Lord Justice Hughes added: "Even if there had been torture whilst Rangzieb was in Pakistan, it had no bearing on the trial and there was no reason why the question of whether or not he was guilty of an antecedent crime in England should not be decided according to law."



They rejected all grounds of appeal in the cases of both men, who are not related, ruling that "these convictions by the jury are safe".



The judges refused Rangzieb Ahmed permission to appeal to the Supreme Court, but certified two questions of law of general public importance - which means that Rangzieb Ahmed's lawyers can apply to the highest court in the land in a bid to take the case further.









Lancashire-born Habib Ahmed, who was sentenced to a total of 10 years in prison - nine for being a member of the terror group and an additional one year for possessing a document for terror-related purposes - also had his conviction appeal dismissed.



During the appeal hearing last year Rangzieb Ahmed's QC, Joel Bennathan, claimed that the UK was "complicit" in acts of torture.



He argued that the trial judge should have halted the proceedings against him as an abuse of process.



Rejecting Rangzieb Ahmed's appeal today, Lord Justice Hughes said the result of a pre-trial inquiry by the trial judge "was that torture had not been demonstrated to have occurred, and had been demonstrated not to have occurred before the sole occasion when Rangzieb said he had been seen by British officers".



He found that even if it had occurred later, it had no direct or indirect impact on the trial.



Lord Justice Hughes said the trial judge had "expressly rejected the suggestion of outsourcing torture by British authorities".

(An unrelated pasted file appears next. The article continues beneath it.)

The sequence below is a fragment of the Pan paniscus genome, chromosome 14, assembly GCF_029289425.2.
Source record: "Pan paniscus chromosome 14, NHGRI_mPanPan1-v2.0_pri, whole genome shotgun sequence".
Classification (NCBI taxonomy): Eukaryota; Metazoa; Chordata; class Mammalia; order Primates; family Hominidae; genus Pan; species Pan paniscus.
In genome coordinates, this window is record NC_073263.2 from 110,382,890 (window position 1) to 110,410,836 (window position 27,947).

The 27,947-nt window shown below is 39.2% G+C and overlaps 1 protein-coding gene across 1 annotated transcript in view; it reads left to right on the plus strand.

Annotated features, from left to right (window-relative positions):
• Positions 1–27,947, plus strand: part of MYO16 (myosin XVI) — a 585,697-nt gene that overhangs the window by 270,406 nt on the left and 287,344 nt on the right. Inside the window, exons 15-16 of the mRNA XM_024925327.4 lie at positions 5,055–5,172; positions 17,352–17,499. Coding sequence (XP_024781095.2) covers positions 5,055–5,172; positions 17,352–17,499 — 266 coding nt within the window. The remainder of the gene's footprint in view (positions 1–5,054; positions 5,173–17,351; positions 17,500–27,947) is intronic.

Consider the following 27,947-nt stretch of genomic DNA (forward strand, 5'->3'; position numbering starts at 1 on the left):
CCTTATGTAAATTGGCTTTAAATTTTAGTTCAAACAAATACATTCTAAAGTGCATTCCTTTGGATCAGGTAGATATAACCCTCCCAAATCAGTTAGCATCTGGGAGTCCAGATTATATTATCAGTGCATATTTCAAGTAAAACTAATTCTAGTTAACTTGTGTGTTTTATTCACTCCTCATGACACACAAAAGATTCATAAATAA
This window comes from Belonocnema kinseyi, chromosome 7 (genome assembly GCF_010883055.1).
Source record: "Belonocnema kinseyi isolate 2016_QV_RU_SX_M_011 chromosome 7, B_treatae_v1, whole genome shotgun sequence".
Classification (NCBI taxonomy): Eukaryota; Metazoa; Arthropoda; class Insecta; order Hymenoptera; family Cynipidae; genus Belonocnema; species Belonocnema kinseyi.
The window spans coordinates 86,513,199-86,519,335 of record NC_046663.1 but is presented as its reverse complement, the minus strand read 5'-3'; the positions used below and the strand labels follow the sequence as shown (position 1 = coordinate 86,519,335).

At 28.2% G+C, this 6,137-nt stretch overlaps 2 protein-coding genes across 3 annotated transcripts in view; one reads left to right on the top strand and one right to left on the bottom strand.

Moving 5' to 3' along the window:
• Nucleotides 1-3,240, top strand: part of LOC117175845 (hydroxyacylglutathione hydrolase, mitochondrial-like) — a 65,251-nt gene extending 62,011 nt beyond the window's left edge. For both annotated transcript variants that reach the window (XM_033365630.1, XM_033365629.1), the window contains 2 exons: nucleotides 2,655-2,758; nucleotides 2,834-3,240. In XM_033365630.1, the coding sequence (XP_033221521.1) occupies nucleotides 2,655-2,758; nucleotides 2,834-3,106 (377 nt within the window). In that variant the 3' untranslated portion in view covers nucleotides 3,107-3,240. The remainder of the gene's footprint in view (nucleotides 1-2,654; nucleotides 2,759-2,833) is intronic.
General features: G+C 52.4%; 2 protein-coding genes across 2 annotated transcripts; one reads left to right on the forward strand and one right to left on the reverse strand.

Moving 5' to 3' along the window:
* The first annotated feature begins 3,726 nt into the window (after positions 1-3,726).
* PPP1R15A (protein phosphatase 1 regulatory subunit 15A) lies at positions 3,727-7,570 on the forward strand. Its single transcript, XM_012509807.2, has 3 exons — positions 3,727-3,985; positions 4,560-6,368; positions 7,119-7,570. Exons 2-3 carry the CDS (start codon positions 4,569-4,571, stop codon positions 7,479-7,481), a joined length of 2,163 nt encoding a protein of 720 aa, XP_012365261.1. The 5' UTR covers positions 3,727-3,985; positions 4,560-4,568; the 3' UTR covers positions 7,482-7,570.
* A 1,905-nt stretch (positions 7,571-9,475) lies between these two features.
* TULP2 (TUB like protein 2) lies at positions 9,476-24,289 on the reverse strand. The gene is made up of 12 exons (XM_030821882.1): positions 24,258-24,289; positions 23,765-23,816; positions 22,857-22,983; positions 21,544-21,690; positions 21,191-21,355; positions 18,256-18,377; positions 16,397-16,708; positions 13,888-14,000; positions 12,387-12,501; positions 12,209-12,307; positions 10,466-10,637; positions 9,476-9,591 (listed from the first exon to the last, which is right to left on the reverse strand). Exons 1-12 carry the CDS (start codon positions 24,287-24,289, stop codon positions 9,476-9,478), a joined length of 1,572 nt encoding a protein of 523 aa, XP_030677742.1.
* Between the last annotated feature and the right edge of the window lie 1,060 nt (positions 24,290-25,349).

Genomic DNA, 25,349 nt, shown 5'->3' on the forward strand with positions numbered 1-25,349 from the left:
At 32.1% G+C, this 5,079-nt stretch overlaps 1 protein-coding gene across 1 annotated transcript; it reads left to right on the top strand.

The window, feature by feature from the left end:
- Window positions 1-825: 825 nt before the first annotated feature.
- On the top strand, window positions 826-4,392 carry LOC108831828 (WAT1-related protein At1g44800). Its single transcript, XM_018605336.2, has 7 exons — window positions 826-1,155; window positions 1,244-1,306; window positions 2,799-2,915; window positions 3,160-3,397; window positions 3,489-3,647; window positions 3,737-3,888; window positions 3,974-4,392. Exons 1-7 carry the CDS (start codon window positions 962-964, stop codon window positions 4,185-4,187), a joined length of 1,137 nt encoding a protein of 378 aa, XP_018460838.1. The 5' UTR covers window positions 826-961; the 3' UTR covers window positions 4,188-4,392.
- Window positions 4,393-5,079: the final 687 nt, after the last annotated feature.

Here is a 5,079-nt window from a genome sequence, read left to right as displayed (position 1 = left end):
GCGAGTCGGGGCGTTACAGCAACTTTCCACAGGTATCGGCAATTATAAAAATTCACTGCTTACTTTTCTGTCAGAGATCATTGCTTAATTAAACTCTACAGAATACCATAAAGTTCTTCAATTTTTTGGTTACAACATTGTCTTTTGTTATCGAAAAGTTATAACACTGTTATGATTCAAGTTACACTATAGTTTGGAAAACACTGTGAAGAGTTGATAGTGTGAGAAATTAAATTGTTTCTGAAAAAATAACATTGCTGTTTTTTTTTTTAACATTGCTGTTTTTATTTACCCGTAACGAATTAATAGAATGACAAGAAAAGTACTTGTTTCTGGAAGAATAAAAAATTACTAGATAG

The trial judge had found "simply no evidence that they had assisted or encouraged the Pakistani detainers to detain him unlawfully or to ill-treat him in any way, whether amounting to torture or not".



The appeal judges ruled that the trial judge "was right to refuse to stay the prosecution against Rangzieb".



In a statement, Chief Superintendent Tony Porter, head of the North West Counter-Terrorism Unit, said: "Following the appeals lodged by Rangzieb and Habib after their convictions, there was a lot of speculation and criticism of how we handled the investigation, and in particular about an abuse of process and torture.



"Today, I am pleased the Court of Appeal has dismissed all those claims and upheld the trial judge's findings.



"The North West Counter-Terrorism Unit does not participate in, solicit, encourage or condone the use of torture or inhumane or degrading treatment. For reasons both ethical and legal, their policy is not to carry out any action which they know would result in torture or inhuman or degrading treatment and the Court of Appeal has recognised that.



"The principles we follow are that we always seek to act within the boundaries of the law and do not intentionally take any actions which could undermine any legal process. Today the Court of Appeal has also recognised that.



"We are pleased with this further vindication of our action which was taken to ensure we can fulfil our role in thoroughly investigating terrorism."